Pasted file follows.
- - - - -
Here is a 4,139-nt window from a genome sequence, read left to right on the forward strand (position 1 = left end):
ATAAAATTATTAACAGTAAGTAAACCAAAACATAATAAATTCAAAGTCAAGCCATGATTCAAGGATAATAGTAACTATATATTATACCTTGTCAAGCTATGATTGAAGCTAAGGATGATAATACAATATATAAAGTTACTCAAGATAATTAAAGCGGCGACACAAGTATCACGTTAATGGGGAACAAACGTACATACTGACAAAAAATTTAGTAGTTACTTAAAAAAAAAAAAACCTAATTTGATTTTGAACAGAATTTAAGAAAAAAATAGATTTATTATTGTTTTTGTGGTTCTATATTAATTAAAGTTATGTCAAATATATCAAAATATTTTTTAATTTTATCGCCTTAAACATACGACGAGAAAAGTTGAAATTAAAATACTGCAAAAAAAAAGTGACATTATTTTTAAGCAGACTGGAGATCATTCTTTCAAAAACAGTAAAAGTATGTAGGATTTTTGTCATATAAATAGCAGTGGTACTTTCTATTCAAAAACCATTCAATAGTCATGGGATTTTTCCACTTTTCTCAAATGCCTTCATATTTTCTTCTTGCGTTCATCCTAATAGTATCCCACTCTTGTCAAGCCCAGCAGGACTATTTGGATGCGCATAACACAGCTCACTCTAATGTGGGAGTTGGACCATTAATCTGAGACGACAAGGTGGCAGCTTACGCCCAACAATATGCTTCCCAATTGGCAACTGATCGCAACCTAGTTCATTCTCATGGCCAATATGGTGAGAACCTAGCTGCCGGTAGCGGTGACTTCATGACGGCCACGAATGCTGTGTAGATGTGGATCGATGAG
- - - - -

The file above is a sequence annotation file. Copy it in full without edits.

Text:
Here is a 4,139-nt window from a genome sequence, read left to right on the forward strand (position 1 = left end):
ATAAAATTATTAACAGTAAGTAAACCAAAACATAATAAATTCAAAGTCAAGCCATGATTCAAGGATAATAGTAACTATATATTATACCTTGTCAAGCTATGATTGAAGCTAAGGATGATAATACAATATATAAAGTTACTCAAGATAATTAAAGCGGCGACACAAGTATCACGTTAATGGGGAACAAACGTACATACTGACAAAAAATTTAGTAGTTACTTAAAAAAAAAAAAACCTAATTTGATTTTGAACAGAATTTAAGAAAAAAATAGATTTATTATTGTTTTTGTGGTTCTATATTAATTAAAGTTATGTCAAATATATCAAAATATTTTTTAATTTTATCGCCTTAAACATACGACGAGAAAAGTTGAAATTAAAATACTGCAAAAAAAAAGTGACATTATTTTTAAGCAGACTGGAGATCATTCTTTCAAAAACAGTAAAAGTATGTAGGATTTTTGTCATATAAATAGCAGTGGTACTTTCTATTCAAAAACCATTCAATAGTCATGGGATTTTTCCACTTTTCTCAAATGCCTTCATATTTTCTTCTTGCGTTCATCCTAATAGTATCCCACTCTTGTCAAGCCCAGCAGGACTATTTGGATGCGCATAACACAGCTCACTCTAATGTGGGAGTTGGACCATTAATCTGAGACGACAAGGTGGCAGCTTACGCCCAACAATATGCTTCCCAATTGGCAACTGATCGCAACCTAGTTCATTCTCATGGCCAATATGGTGAGAACCTAGCTGCCGGTAGCGGTGACTTCATGACGGCCACGAATGCTGTGTAGATGTGGATCGATGAG